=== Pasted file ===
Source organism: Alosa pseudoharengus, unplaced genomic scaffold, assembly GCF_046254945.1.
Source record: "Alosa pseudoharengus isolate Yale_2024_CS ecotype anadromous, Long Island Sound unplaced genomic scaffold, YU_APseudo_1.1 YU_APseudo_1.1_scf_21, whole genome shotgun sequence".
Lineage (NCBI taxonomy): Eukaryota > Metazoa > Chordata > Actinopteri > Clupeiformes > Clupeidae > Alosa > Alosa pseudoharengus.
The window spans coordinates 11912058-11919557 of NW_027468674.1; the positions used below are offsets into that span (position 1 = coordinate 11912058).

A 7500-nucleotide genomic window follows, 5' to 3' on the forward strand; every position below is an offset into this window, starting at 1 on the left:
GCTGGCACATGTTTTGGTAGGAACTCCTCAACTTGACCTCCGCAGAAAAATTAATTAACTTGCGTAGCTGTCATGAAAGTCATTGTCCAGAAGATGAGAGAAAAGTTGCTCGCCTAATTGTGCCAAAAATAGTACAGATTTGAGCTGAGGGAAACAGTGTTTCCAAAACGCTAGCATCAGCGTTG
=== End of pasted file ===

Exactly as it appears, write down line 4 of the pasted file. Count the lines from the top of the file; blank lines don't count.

The window spans coordinates 11912058-11919557 of NW_027468674.1; the positions used below are offsets into that span (position 1 = coordinate 11912058).